Ben May, a European economist at Capital Economics Ltd. in London, said Sarkozy's comments were the "strongest pledge of implicit support yet." measures "were appropriately met with an avalanche of support words from the rest of Europe."
Tuesday: Stocks tried their little hearts out on Wall Street on Tuesday, a day that marked the one-year anniversary of the closing low of the 2007-2009 bear market. Shares overcame a trip at the start of the session to trade as much as half a percentage point higher by midday. But then the fear of heights set in, and everything unraveled for the big-cap indexes in the final hour and a half. Still, no harm no foul – it was a draw, not a loss.
Wednesday: Stocks drifted higher like dandelion petals on a light breeze, impelled by no major economic or earnings news, global financial calamity or analyst puff machine. It was a mild day amid a mild week, which is enough to really make alert investors begin to worry about complacency.
Thursday: Initial weekly jobless claims remain troublingly high, coming in at 462,000 for the week. This was slightly ahead of analyst expectations. The four-week average climbed by 5,000 to 475,000 – the highest level since claims first fell below 500,000 back in November.
Friday: The consumer was at the center of Wall Street's attention with the release of new data on retail sales and confidence. Sales in February surprised to the upside, expanding 0.3% when analysts were expecting a 0.2% decline despite poor weather and the troubles for Toyota Motor Co. (NYSE ADR: TM). But the University of Michigan's Consumer Sentiment index slipped to 72.5, compared to the prior reading of 73.6 and the consensus estimate of 74. Expectations dropped to the lowest levels since November.
The Week Ahead
Monday: Industrial production for February and the Empire State Manufacturing Survey for March will be reported. Analysts expect production to be unchanged while the Empire State Survey is expected to decline slightly, but still suggest modestly positive growth in business activity for manufacturers in the state of New York.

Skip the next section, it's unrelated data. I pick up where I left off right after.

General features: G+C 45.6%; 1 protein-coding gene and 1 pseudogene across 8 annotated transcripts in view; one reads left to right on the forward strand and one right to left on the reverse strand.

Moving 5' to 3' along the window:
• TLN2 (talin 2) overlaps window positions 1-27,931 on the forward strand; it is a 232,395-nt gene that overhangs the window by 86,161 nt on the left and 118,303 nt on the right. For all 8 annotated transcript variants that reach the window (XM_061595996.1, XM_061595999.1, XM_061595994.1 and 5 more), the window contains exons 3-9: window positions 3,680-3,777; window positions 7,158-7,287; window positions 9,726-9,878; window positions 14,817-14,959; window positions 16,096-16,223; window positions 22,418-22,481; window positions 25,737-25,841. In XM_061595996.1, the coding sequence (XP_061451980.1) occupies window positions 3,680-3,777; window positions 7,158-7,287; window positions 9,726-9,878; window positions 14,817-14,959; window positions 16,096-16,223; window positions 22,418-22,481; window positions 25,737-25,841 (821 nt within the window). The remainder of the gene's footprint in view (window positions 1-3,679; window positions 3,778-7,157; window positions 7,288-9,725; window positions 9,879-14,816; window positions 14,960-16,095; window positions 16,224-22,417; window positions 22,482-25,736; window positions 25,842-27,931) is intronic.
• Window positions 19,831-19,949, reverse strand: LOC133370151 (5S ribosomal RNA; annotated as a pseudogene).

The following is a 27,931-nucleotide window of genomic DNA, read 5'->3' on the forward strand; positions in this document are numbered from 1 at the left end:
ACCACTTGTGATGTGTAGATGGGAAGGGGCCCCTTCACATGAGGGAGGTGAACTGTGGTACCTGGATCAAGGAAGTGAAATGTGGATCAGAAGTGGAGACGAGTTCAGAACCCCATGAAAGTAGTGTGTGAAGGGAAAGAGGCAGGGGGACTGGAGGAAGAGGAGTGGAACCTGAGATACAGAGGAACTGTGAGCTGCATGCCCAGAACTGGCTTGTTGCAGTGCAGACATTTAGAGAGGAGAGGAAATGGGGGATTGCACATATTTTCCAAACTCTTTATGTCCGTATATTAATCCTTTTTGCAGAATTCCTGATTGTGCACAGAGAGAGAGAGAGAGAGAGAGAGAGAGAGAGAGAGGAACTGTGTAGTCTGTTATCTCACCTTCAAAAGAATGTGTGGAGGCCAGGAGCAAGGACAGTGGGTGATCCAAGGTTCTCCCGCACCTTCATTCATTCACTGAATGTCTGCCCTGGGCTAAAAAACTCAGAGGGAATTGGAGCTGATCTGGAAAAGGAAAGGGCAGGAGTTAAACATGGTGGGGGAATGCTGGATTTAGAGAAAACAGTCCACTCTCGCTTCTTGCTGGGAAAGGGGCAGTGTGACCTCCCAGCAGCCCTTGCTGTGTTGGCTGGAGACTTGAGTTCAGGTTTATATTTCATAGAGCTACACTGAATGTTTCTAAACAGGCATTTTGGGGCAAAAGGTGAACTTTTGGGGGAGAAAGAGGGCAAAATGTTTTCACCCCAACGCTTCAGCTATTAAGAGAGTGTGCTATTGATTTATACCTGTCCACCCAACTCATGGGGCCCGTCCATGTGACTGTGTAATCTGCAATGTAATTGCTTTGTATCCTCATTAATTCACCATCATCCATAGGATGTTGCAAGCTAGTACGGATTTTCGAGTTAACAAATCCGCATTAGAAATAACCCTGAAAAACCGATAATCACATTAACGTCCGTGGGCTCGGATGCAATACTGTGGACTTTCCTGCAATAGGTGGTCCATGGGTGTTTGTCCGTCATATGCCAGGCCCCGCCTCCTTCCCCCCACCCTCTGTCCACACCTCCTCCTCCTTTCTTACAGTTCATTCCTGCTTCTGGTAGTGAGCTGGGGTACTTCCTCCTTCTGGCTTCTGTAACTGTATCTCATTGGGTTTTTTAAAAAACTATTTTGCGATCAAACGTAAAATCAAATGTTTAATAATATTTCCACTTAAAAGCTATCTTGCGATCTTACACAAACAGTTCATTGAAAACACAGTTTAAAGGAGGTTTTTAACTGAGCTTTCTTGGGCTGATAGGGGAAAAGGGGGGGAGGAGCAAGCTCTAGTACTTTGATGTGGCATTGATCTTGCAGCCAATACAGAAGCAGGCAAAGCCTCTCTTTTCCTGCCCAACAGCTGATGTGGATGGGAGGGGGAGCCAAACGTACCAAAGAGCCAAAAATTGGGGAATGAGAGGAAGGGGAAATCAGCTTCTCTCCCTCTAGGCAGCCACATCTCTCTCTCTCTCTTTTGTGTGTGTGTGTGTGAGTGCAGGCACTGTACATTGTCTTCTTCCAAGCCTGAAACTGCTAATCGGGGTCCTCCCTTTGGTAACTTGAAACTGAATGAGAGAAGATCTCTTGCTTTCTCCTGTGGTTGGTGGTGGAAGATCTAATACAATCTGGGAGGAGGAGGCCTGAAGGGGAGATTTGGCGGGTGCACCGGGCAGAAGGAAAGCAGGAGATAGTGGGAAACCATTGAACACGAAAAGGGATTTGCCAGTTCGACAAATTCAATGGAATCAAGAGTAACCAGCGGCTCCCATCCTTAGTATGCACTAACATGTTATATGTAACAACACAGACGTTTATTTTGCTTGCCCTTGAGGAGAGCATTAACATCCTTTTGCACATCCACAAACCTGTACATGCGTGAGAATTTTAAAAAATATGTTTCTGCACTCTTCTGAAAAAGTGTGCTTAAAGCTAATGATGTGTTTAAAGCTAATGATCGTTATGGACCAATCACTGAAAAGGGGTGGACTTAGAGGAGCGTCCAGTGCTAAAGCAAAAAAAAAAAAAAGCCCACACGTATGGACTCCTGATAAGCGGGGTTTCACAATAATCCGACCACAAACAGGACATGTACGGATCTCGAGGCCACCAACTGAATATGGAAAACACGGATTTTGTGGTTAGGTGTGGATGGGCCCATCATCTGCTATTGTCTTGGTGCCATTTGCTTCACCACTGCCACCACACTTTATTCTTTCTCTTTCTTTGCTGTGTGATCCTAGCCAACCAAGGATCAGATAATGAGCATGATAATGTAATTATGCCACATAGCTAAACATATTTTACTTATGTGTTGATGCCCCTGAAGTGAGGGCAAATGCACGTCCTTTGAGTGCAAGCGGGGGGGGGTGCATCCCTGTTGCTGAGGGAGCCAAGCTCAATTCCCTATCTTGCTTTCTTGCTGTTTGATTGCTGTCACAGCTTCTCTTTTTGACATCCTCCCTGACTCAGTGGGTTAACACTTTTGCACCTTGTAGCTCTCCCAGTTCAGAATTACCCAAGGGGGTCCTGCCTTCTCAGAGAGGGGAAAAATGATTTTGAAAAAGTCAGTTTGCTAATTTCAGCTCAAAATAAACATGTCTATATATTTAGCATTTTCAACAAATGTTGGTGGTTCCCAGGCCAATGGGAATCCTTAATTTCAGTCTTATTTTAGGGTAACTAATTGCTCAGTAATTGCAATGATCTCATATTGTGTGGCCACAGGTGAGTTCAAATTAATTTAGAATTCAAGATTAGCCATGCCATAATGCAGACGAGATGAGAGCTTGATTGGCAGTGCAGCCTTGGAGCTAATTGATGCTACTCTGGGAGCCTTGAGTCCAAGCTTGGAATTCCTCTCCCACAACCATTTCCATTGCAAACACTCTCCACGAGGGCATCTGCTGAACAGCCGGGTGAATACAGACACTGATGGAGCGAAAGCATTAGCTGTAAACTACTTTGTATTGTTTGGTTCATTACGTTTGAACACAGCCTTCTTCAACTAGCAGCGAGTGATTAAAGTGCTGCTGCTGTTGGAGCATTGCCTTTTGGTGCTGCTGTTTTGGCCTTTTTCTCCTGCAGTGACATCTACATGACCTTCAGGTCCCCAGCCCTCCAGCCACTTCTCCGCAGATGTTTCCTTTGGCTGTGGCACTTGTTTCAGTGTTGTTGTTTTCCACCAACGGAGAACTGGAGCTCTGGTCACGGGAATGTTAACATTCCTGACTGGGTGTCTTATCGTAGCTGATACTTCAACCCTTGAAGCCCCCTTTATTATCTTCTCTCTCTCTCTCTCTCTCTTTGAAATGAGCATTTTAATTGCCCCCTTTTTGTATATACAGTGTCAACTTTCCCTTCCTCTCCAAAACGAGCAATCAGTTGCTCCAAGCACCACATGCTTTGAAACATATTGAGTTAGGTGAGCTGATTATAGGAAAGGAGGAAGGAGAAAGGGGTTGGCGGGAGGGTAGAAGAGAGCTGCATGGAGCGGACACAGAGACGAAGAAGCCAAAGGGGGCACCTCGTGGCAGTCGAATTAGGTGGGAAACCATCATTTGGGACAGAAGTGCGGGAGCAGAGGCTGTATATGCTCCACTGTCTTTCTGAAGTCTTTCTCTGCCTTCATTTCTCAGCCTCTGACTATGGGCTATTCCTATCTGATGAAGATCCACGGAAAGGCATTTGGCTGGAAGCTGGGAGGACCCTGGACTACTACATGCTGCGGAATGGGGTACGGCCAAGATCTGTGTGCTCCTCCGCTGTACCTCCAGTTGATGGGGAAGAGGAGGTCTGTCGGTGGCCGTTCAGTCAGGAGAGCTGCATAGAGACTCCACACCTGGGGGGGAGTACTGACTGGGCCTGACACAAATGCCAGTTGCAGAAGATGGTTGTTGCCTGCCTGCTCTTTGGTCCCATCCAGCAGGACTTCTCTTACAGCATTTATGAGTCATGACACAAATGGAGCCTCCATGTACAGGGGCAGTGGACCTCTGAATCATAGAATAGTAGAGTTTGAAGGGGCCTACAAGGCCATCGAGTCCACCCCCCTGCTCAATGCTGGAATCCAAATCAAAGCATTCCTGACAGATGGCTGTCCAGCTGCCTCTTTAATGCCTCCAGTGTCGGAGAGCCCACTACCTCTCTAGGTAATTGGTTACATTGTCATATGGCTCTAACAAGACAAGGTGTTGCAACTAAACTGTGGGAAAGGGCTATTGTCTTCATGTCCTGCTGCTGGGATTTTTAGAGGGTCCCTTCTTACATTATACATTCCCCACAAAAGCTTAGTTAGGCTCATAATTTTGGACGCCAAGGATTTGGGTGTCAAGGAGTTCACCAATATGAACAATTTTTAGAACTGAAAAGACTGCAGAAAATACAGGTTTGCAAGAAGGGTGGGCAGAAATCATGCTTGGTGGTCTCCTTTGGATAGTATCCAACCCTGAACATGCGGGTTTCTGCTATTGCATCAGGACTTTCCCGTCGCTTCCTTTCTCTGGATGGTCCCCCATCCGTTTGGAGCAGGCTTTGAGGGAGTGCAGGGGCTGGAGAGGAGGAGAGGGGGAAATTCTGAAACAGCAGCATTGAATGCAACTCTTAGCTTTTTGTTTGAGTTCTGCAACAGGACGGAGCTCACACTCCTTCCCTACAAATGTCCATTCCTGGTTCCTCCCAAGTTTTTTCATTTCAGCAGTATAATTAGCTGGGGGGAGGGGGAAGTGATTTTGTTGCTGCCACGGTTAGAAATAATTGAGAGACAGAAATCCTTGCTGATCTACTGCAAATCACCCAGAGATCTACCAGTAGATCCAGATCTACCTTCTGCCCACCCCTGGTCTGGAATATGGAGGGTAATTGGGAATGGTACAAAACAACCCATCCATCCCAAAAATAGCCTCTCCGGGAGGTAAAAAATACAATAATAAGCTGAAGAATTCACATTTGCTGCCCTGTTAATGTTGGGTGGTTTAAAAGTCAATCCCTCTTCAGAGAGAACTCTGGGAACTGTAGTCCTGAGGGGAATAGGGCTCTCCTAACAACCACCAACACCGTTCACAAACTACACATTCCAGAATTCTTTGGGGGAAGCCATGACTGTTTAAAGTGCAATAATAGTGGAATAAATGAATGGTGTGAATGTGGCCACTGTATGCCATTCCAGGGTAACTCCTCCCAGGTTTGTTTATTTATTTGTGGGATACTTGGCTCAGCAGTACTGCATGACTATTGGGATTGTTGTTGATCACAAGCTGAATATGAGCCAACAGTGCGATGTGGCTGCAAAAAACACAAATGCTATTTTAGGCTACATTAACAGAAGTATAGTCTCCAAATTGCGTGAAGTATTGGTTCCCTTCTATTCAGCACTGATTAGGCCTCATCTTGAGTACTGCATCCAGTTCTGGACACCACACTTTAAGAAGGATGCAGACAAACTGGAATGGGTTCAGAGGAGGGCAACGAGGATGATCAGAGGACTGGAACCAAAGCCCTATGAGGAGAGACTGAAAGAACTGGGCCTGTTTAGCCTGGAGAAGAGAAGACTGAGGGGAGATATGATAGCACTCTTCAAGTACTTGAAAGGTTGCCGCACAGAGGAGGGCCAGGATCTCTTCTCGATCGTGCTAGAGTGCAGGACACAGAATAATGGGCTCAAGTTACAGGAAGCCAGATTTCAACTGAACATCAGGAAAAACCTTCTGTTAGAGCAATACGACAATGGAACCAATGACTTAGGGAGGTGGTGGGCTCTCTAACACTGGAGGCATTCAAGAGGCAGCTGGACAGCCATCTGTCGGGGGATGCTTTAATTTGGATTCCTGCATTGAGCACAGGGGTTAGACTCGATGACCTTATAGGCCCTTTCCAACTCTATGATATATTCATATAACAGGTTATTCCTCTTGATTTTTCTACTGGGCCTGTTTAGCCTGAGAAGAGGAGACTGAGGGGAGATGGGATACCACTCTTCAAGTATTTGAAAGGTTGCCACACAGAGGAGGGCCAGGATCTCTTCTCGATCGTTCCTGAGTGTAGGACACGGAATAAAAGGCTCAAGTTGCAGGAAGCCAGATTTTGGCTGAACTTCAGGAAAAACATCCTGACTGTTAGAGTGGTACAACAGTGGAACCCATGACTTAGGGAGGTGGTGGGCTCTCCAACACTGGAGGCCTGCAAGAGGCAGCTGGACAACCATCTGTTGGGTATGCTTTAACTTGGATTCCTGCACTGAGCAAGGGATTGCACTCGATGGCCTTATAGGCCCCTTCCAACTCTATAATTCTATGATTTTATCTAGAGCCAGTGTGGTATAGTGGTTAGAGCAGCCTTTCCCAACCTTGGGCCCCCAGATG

Tuesday: The U.S. Federal Reserve will end its one-day policy meeting. Although interest rates are expected to remain unchanged, investors will be watching for an update on the planned exit from the Fed's direct-bond-purchase program. Also, another 0.25% increase in the discount rate charged to banks is possible since the central bank is trying to normalize the relationship between the discount rate and its target Federal Funds rate. This is being done in anticipation of the central bank paying interest on reserves banks store in its vaults as a way to mop of excess cash in the system.
Wednesday: An update on inflation courtesy of the Producer Price Index (PPI). Last month, the PPI made a surprise move to the update, gaining 1.4% in January after adding 0.4% in December.
Thursday: Another update on inflation, this time from the Consumer Price Index (CPI).
Friday: A quadruple-witching-options-expiration session. Expect volatility to wane as brokerages try to ensure the maximum number of March option contracts expire with no value.
** Researcher Anthony Mirhaydari contributed to this report.
[Editor's Note: As this currency-market analysis demonstrates, Money Morning Contributing Writer Jon D. Markman has a unique view of both the world economy and the global financial markets. With uncertainty the watchword and volatility the norm in today's markets, low-risk/high-profit investments will be tougher than ever to find.
It will take a seasoned guide to uncover those opportunities.
Markman is that guide.
In the face of what's been the toughest market for investors since the Great Depression, it's time to sweep away the uncertainty and eradicate the worry. That's why investors subscribe to Markman's Strategic Advantage newsletter every week: He can see opportunity when other investors are blinded by worry.
News and Related Story Links:
- Bloomberg News:
Sarkozy Says Euro Zone Ready to Help Greece If Needed.
- Capital Economics Ltd:
Official Web Site.